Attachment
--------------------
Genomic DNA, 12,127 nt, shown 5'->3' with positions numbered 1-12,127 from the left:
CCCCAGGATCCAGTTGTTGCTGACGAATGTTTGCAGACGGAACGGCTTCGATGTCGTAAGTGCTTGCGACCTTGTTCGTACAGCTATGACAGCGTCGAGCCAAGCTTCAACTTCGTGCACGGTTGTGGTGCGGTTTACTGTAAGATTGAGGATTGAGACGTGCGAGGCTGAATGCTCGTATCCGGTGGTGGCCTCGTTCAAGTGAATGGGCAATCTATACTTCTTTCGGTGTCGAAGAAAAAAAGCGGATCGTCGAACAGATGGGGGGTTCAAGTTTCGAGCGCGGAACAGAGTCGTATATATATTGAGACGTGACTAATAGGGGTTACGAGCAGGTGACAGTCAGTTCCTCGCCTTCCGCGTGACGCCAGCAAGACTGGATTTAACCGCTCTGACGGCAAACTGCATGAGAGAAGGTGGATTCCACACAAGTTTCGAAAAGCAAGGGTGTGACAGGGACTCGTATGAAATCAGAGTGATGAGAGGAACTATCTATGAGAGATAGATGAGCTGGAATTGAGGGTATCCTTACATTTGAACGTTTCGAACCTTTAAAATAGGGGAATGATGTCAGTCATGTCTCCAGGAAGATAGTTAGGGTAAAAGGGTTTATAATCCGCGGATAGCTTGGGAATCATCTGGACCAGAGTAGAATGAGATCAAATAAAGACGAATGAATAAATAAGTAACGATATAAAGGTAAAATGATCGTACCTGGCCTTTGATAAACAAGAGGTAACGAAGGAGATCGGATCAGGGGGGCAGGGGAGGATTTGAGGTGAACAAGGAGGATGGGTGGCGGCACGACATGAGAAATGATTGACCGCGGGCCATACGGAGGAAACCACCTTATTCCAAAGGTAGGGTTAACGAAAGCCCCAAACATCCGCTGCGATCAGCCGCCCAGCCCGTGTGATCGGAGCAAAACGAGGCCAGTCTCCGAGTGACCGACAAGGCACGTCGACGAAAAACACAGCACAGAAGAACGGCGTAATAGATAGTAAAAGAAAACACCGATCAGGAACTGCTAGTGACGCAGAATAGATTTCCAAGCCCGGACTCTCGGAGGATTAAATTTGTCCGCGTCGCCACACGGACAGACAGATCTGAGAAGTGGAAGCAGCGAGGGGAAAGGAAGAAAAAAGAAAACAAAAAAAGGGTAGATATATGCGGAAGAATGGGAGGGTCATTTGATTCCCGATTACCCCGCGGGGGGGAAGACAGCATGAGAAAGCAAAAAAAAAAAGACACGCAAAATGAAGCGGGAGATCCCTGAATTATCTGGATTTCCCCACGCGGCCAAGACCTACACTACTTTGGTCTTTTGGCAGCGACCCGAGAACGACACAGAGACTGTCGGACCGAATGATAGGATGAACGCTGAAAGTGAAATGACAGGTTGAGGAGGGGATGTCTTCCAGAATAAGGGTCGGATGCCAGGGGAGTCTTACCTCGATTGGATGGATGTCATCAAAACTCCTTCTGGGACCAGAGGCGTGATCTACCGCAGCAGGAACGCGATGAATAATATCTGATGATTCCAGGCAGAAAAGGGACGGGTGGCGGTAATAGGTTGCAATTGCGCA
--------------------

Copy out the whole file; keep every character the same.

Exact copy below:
Genomic DNA, 12,127 nt, shown 5'->3' with positions numbered 1-12,127 from the left:
CCCCAGGATCCAGTTGTTGCTGACGAATGTTTGCAGACGGAACGGCTTCGATGTCGTAAGTGCTTGCGACCTTGTTCGTACAGCTATGACAGCGTCGAGCCAAGCTTCAACTTCGTGCACGGTTGTGGTGCGGTTTACTGTAAGATTGAGGATTGAGACGTGCGAGGCTGAATGCTCGTATCCGGTGGTGGCCTCGTTCAAGTGAATGGGCAATCTATACTTCTTTCGGTGTCGAAGAAAAAAAGCGGATCGTCGAACAGATGGGGGGTTCAAGTTTCGAGCGCGGAACAGAGTCGTATATATATTGAGACGTGACTAATAGGGGTTACGAGCAGGTGACAGTCAGTTCCTCGCCTTCCGCGTGACGCCAGCAAGACTGGATTTAACCGCTCTGACGGCAAACTGCATGAGAGAAGGTGGATTCCACACAAGTTTCGAAAAGCAAGGGTGTGACAGGGACTCGTATGAAATCAGAGTGATGAGAGGAACTATCTATGAGAGATAGATGAGCTGGAATTGAGGGTATCCTTACATTTGAACGTTTCGAACCTTTAAAATAGGGGAATGATGTCAGTCATGTCTCCAGGAAGATAGTTAGGGTAAAAGGGTTTATAATCCGCGGATAGCTTGGGAATCATCTGGACCAGAGTAGAATGAGATCAAATAAAGACGAATGAATAAATAAGTAACGATATAAAGGTAAAATGATCGTACCTGGCCTTTGATAAACAAGAGGTAACGAAGGAGATCGGATCAGGGGGGCAGGGGAGGATTTGAGGTGAACAAGGAGGATGGGTGGCGGCACGACATGAGAAATGATTGACCGCGGGCCATACGGAGGAAACCACCTTATTCCAAAGGTAGGGTTAACGAAAGCCCCAAACATCCGCTGCGATCAGCCGCCCAGCCCGTGTGATCGGAGCAAAACGAGGCCAGTCTCCGAGTGACCGACAAGGCACGTCGACGAAAAACACAGCACAGAAGAACGGCGTAATAGATAGTAAAAGAAAACACCGATCAGGAACTGCTAGTGACGCAGAATAGATTTCCAAGCCCGGACTCTCGGAGGATTAAATTTGTCCGCGTCGCCACACGGACAGACAGATCTGAGAAGTGGAAGCAGCGAGGGGAAAGGAAGAAAAAAGAAAACAAAAAAAGGGTAGATATATGCGGAAGAATGGGAGGGTCATTTGATTCCCGATTACCCCGCGGGGGGGAAGACAGCATGAGAAAGCAAAAAAAAAAAGACACGCAAAATGAAGCGGGAGATCCCTGAATTATCTGGATTTCCCCACGCGGCCAAGACCTACACTACTTTGGTCTTTTGGCAGCGACCCGAGAACGACACAGAGACTGTCGGACCGAATGATAGGATGAACGCTGAAAGTGAAATGACAGGTTGAGGAGGGGATGTCTTCCAGAATAAGGGTCGGATGCCAGGGGAGTCTTACCTCGATTGGATGGATGTCATCAAAACTCCTTCTGGGACCAGAGGCGTGATCTACCGCAGCAGGAACGCGATGAATAATATCTGATGATTCCAGGCAGAAAAGGGACGGGTGGCGGTAATAGGTTGCAATTGCGCA